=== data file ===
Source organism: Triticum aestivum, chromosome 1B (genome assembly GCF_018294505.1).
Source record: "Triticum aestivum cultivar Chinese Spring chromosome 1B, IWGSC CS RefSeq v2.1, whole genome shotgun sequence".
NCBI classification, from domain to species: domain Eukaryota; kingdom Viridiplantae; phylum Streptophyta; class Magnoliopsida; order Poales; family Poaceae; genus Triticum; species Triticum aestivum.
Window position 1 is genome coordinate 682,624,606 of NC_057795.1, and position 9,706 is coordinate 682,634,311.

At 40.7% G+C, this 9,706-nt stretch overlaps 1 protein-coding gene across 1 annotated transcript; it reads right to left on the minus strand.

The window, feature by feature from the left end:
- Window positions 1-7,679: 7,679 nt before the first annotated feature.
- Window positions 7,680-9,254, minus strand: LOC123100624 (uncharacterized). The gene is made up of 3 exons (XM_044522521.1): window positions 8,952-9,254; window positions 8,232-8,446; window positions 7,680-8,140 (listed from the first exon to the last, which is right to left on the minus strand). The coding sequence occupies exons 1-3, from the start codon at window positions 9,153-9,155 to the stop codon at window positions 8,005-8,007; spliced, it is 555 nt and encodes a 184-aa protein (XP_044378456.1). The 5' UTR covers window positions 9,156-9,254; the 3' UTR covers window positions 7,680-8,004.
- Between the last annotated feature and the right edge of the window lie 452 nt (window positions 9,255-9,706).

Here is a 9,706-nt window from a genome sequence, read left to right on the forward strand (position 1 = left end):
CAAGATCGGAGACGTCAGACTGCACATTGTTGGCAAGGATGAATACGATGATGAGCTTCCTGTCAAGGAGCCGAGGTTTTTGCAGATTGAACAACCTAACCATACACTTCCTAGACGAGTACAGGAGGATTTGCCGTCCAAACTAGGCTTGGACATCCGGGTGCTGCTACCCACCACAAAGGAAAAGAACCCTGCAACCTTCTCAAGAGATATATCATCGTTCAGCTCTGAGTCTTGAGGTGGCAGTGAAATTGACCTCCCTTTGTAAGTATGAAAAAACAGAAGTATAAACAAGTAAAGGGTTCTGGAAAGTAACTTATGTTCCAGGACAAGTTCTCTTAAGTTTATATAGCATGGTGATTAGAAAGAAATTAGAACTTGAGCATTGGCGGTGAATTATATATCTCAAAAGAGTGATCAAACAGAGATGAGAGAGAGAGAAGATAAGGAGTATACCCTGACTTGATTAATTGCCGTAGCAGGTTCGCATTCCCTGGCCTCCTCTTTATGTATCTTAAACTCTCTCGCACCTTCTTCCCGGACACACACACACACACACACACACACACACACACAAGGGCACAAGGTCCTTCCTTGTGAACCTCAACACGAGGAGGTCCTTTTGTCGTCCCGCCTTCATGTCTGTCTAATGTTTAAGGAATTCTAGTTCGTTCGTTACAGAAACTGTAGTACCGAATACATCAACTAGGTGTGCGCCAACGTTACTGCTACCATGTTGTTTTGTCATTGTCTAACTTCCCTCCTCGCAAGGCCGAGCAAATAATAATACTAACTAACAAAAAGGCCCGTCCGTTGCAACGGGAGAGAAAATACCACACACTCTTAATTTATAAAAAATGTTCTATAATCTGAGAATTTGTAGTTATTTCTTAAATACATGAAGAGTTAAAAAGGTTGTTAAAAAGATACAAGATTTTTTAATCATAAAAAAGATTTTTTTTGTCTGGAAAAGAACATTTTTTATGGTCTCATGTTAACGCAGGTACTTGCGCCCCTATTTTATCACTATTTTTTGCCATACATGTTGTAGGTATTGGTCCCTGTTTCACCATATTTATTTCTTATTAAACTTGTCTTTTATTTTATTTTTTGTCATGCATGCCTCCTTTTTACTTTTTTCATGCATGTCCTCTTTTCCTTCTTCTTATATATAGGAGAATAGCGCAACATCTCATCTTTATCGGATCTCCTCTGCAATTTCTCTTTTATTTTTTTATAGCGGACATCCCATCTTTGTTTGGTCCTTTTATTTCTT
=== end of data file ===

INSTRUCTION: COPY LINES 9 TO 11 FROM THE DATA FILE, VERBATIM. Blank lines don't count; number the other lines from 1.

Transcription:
- Between the last annotated feature and the right edge of the window lie 452 nt (window positions 9,255-9,706).

Here is a 9,706-nt window from a genome sequence, read left to right on the forward strand (position 1 = left end):
CAAGATCGGAGACGTCAGACTGCACATTGTTGGCAAGGATGAATACGATGATGAGCTTCCTGTCAAGGAGCCGAGGTTTTTGCAGATTGAACAACCTAACCATACACTTCCTAGACGAGTACAGGAGGATTTGCCGTCCAAACTAGGCTTGGACATCCGGGTGCTGCTACCCACCACAAAGGAAAAGAACCCTGCAACCTTCTCAAGAGATATATCATCGTTCAGCTCTGAGTCTTGAGGTGGCAGTGAAATTGACCTCCCTTTGTAAGTATGAAAAAACAGAAGTATAAACAAGTAAAGGGTTCTGGAAAGTAACTTATGTTCCAGGACAAGTTCTCTTAAGTTTATATAGCATGGTGATTAGAAAGAAATTAGAACTTGAGCATTGGCGGTGAATTATATATCTCAAAAGAGTGATCAAACAGAGATGAGAGAGAGAGAAGATAAGGAGTATACCCTGACTTGATTAATTGCCGTAGCAGGTTCGCATTCCCTGGCCTCCTCTTTATGTATCTTAAACTCTCTCGCACCTTCTTCCCGGACACACACACACACACACACACACACACACACACAAGGGCACAAGGTCCTTCCTTGTGAACCTCAACACGAGGAGGTCCTTTTGTCGTCCCGCCTTCATGTCTGTCTAATGTTTAAGGAATTCTAGTTCGTTCGTTACAGAAACTGTAGTACCGAATACATCAACTAGGTGTGCGCCAACGTTACTGCTACCATGTTGTTTTGTCATTGTCTAACTTCCCTCCTCGCAAGGCCGAGCAAATAATAATACTAACTAACAAAAAGGCCCGTCCGTTGCAACGGGAGAGAAAATACCACACACTCTTAATTTATAAAAAATGTTCTATAATCTGAGAATTTGTAGTTATTTCTTAAATACATGAAGAGTTAAAAAGGTTGTTAAAAAGATACAAGATTTTTTAATCATAAAAAAGATTTTTTTTGTCTGGAAAAGAACATTTTTTATGGTCTCATGTTAACGCAGGTACTTGCGCCCCTATTTTATCACTATTTTTTGCCATACATGTTGTAGGTATTGGTCCCTGTTTCACCATATTTATTTCTTATTAAACTTGTCTTTTATTTTATTTTTTGTCATGCATGCCTCCTTTTTACTTTTTTCATGCATGTCCTCTTTTCCTTCTTCTTATATATAGGAGAATAGCGCAACATCTCATCTTTATCGGATCTCCTCTGCAATTTCTCTTTTATTTTTTTATAGCGGACATCCCATCTTTGTTTGGTCCTTTTATTTCTT